BANGKOK – Honda wants to leverage its new Brio hatchback, initially designed for the Thai market, with an Asian-focused sedan version in 2013.

The strategy follows the trail blazed by Nissan, which recently unveiled a sedan variant of the March, its global subcompact hatchback.

Such low-cost, fuel-efficient cars are building towards a battle for consumers’ attention in Asia, and the next faceoff will be between these two impending sedans.

Nissan was the first out of the eco-car gate slightly more than a year ago, while Honda unveiled its hatchback contender some six weeks ago, although the consequences of the Japanese parts shortage due to the March 11 earthquake have thrown initial plans to launch Brio sales this month into turmoil.

Thailand’s eco-car initiative is seeing a clutch of major auto makers building similar cars in the country, which is making great strides in becoming a global hub for low-cost car production through tax incentives, similar to what was done with 1-ton pickup trucks.

Honda is anxious to get the Brio into the marketplace before Mitsubishi launches its Global Small here next year, which will be pitted against a contender from Suzuki. Toyota, Thailand’s biggest player with a market share currently hovering near 40%, will debut its small-car entry in 2013, as well.

The new Toyota model will serve as the next-generation Yaris, although with a little tweaking it could fit the eco-car profile. The engine size is less than 1.3L with a combined fuel efficiency of 69 mpg (3.4 L/100 km) and a maximum of 120 g/km of carbon dioxide

A Toyota Thailand spokesman tells Ward’s the company’s official eco-car entry tentatively is set for introduction in early 2013.

This wave of new hatchbacks will broaden diversity in Asia’s entry-level market segments and soon will be followed by sedan versions that will seek to tap into more traditional buying patterns of local consumers, analysts say.

Nissan not only was the first to get its eco-car into Thai showrooms, but also the first to show off the sedan version unveiled in China at the end of last year to excellent local reviews.

In addition to reviving the Sunny name for the Chinese market, other changes from the March hatchback include an engine tuned for more torque to balance the sedan’s additional weight, as well as a slightly more refined interior.

Honda has penciled in a 2013 launch for its Brio sedan in Thailand, which along with the hatchback will be produced both here and in India.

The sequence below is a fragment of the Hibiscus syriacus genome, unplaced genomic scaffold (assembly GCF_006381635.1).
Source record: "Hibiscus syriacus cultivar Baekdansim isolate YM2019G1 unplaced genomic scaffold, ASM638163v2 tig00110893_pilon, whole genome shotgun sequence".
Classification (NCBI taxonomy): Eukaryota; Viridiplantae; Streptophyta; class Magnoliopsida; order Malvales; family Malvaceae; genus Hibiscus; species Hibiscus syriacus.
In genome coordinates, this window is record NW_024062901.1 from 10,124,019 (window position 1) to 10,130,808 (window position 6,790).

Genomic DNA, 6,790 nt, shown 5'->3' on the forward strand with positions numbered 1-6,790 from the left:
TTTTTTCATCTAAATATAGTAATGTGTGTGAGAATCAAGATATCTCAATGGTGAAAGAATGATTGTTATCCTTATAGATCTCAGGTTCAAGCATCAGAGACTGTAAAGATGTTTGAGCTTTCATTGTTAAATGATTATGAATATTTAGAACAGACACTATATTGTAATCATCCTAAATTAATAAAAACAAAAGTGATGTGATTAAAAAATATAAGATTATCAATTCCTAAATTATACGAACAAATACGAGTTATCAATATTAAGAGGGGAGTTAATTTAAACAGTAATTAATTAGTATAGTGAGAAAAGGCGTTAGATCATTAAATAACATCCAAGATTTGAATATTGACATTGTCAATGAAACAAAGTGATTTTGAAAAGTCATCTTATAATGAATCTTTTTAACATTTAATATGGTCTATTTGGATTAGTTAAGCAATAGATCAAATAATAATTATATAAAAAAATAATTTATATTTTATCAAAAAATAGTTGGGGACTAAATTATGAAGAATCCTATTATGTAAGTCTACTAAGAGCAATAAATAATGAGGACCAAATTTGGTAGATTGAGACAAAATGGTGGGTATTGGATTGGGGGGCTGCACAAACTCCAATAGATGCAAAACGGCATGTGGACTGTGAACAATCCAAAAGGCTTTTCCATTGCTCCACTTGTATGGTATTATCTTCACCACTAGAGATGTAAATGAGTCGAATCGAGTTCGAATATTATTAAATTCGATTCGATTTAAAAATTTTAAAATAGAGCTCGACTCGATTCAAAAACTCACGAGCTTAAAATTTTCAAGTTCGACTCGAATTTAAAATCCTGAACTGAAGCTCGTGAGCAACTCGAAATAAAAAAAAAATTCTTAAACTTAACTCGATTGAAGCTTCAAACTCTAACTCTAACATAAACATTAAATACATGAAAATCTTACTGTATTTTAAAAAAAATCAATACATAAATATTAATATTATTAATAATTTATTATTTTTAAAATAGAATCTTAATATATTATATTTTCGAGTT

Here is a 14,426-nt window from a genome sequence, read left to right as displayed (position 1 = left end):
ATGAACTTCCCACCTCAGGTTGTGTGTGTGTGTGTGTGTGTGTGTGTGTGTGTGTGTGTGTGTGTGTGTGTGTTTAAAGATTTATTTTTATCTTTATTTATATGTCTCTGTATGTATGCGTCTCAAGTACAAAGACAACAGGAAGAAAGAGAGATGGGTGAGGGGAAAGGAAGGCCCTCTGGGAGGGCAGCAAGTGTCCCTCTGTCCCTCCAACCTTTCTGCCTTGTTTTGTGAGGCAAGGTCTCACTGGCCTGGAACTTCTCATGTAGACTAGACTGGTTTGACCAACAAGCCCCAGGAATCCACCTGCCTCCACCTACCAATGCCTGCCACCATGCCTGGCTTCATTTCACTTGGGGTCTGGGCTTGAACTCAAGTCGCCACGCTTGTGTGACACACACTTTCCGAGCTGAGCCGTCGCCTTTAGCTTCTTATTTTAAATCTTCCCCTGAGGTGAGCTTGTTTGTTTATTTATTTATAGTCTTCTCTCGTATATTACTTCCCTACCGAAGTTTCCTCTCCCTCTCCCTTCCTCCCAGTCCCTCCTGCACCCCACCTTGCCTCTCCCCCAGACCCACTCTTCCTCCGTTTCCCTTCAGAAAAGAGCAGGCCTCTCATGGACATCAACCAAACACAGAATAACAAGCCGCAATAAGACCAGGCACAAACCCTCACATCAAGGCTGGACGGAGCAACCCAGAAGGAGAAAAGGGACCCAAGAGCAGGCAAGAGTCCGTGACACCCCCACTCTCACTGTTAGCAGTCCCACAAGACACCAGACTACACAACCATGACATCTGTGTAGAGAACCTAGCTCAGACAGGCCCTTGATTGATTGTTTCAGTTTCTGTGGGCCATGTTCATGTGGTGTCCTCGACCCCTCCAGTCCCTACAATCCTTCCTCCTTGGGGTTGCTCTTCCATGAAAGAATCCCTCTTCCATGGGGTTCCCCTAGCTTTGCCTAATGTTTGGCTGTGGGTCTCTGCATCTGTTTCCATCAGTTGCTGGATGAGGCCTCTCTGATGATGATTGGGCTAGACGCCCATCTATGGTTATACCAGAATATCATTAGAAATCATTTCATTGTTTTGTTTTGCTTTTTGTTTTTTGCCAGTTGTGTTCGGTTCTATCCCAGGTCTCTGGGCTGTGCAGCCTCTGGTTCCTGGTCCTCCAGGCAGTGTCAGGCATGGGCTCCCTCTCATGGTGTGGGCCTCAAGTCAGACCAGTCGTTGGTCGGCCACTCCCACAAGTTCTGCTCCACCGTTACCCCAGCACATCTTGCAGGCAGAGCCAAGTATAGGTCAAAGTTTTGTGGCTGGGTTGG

The introduction of the Brio in India has been delayed by the Japan parts shortage, as well, and the hatchback’s rollout now is set for September or October. It will be built at Honda Siel’s plant at Greater Noida.

“As of now, we plan to launch (sales of) the car during the festival season this year, the exact date has not been finalized as yet,” Anita Sharma, assistant vice president-marketing, tells Ward’s.

Hit by a shortage of inventory, Honda Siel’s overall Indian sales fell to 2,012 units in April, compared with 3,578 in like-2010. The auto maker operates a single plant at Greater Noida which builds four models ­– the Jazz (Fit), City, Civic and Accord.

Excluding the current effects of the parts shortage, the plant normally runs at about 60% of its 100,000-unit annual capacity, leaving plenty of room for the Brio models. Honda added 11 dealers in India in 2010, for a total of 125 in 77 cities.

Short- and long-term sales targets for the Brio in India have yet to be announced as Honda works towards the hatchback’s new launch and production start date. “The sales and production plan will be fixed closer to the launch and after we have resumed full production,” Sharma says.

The future Brio sedan in India will go up against Toyota’s locally developed Ethos, which launched at the end of last year. Both Japanese brands are aiming to take a slice of Maruti Suzuki’s domination of the local small-car sector.

With the rescheduled launch of the Brio hatchback looming, Honda isn’t keen to discuss prospects for the 4-door version. What is known is the future sedan will push closer to Honda’s B-segment City in length, which is 174 ins. (442 cm), but still give some ground to its larger Nissan rival.

The Brio hatchback’s smaller dimensions, compared with the March, have been a major target of negative feedback in Thailand, particularly as pricing is comparable.

Delayed production is hurting Honda’s Thai sales efforts. The auto maker opened its order book in March following the Brio hatchback’s public debut at the Bangkok Motor Show, where arguably it was the star of the event. About 5,000 orders have been taken so far.

Thailand production now is slated to resume this month, and Honda dealers currently are quoting a delivery time toward the end of July for the manual-transmission model.

Of more concern for the auto maker is the December target date for Brio models with the auto maker’s continuously variable transmission. Production should hit full speed by the start of the third quarter. However, Honda’s Thai target of 40,000 units this year is looking exceedingly remote.